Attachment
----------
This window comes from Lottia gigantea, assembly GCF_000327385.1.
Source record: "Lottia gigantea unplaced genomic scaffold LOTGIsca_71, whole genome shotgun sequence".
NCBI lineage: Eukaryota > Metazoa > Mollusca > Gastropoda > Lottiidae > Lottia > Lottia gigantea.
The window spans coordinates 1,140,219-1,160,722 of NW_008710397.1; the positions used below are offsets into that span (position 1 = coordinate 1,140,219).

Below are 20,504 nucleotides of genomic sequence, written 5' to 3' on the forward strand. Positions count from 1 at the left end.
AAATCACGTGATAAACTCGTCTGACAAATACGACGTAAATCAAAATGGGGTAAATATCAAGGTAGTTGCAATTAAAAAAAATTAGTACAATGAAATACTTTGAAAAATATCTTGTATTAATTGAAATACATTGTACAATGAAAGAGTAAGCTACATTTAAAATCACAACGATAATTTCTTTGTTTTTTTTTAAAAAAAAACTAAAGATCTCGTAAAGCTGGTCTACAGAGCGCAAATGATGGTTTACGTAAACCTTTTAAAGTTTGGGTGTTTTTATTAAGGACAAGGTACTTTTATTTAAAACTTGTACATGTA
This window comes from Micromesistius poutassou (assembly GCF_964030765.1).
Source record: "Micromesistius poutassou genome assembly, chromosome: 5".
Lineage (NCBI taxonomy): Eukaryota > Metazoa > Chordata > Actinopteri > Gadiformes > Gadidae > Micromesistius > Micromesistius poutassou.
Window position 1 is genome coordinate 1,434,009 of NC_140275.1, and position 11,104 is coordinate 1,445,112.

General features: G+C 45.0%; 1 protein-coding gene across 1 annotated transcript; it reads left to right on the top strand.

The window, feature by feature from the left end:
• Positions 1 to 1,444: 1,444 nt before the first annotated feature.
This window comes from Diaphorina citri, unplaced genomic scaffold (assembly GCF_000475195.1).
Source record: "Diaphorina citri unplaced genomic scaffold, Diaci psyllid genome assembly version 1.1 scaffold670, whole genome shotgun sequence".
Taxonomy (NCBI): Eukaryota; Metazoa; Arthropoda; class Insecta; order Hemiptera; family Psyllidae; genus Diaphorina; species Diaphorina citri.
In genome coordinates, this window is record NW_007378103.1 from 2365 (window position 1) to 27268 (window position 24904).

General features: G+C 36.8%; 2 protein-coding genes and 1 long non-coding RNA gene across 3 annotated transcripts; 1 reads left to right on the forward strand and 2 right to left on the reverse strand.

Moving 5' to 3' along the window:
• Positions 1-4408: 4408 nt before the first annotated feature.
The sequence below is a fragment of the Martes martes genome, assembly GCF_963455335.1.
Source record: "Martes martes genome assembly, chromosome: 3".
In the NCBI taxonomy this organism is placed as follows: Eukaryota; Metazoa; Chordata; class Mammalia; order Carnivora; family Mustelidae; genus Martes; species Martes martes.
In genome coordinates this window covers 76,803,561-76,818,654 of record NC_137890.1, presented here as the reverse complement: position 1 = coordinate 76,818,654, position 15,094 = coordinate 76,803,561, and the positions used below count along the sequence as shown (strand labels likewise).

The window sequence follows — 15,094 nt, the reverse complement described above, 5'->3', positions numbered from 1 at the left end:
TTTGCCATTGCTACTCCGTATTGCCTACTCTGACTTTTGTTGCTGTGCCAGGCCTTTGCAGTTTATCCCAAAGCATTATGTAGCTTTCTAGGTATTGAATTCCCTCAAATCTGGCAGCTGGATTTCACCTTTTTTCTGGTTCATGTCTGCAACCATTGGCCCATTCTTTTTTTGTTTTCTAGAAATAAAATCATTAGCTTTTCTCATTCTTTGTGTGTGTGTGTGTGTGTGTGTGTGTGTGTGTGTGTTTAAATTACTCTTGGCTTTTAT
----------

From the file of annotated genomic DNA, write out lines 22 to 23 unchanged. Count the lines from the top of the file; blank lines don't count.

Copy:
Source record: "Martes martes genome assembly, chromosome: 3".
In the NCBI taxonomy this organism is placed as follows: Eukaryota; Metazoa; Chordata; class Mammalia; order Carnivora; family Mustelidae; genus Martes; species Martes martes.